Thursday, February 21, 2008

Baa, Baa, Black Sheep

[Yikes! Way behind on the blogging. I will back-date a few entries I've been meaning to post...]

As noted last year when we went to New York, we love riding the subway system. It's easy, it's fast, and it always costs the same amount, regardless of where you are going. This makes the whole thing very useful.

So last night we were riding the subway home across town after going to dinner and the theater and then out for a nightcap (more about all that below), so it was shortly after midnight. Standing on the subway platform, I became aware that people were looking at us. Not in a threatening or weird way, just in a kind of "What are you doing here?" way.

Now, it occurred to me that we were about the whitest people around on the subway at that hour. Unlike the evening rush hour when I headed over to dinner surrounded by yuppies, this was a working-class and largely non-white crowd. But that wasn't it. They weren't looking at our faces.

Then it dawned on me: Everyone but us was wearing black. No, really...Everyone. Black is the color of winter in New York, apparently. Black overcoats, black parkas, black jackets, and mostly black pants or jeans. I wasn't too far off with my blue-and-black rain/snow jacket, but my wife was wearing her very favorite pink ski parka with the fake fur ruff around the hood. So she, in particular, stood out like a sore thumb. We got a good chuckle out of that.

OK, other highlights of the day: Dinner was at a location recommended by my wife's coworker who used to live in NYC: Trattoria Dell'arte. The food was wonderful, and the decor was pretty casual and funky (the theme is noses), right across the street from Carnegie Hall. (So I taught my daughter this joke: "How do you get to Carnegie Hall? Take the subway and walk a couple of blocks up Seventh Avenue....") I had the Tordelli Bolognese, which was quite good, but the big hit was my wife's Lobster Carbonara, one of their signature dishes. Sadly, it was too big a portion for her to finish, so I had to share some. Absolutely fabulous.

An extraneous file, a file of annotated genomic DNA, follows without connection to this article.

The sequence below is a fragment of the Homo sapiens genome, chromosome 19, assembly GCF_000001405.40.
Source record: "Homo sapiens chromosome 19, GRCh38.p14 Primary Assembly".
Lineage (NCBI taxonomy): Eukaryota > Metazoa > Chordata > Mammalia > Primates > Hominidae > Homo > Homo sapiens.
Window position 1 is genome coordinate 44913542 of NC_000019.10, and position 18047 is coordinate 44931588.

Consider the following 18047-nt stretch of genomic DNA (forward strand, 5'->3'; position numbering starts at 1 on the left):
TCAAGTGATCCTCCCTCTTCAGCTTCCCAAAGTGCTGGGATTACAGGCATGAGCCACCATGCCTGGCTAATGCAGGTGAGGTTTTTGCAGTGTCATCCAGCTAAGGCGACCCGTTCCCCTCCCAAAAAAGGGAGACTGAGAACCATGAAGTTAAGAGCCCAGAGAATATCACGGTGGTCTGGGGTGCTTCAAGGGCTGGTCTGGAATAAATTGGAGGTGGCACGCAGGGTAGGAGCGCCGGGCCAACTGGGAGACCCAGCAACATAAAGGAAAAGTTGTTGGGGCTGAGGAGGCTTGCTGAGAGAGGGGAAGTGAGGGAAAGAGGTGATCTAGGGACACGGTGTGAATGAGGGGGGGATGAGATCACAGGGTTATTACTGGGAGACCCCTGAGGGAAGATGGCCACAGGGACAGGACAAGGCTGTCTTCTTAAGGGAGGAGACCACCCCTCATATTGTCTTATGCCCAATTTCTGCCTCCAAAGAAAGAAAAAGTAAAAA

The show for the night was the real reason we'd come to New York, Tom Stoppard's latest, Rock 'n' Roll. It's very good, though I wouldn't call it one of his best. Well worth seeing, of course. Quite different from just reading it. My wife and I both read the play in advance, which was probably good, but we both had a different impression of the play from reading it than from seeing it. The character who seems to be the focus in the text ("Jan") was much less of a presence on stage. The actor seemed to be losing his voice, which might have contributed to this impression, but all in all, his character seemed much more meek and less consequential than the way I'd read him. All very interesting, as Stoppard always is.

After the show, a little stroll up Broadway. The lighted sign said it was 24F. Chilly, but not unpleasant. We decided to stop in for a quick drink at a bar/restaurant called Serafina, under the Dream Hotel, where I once stayed on business. The woman tending the bar was a bit clueless, but she did make an excellent Manhattan (seemed like the right thing to drink in Manhattan).

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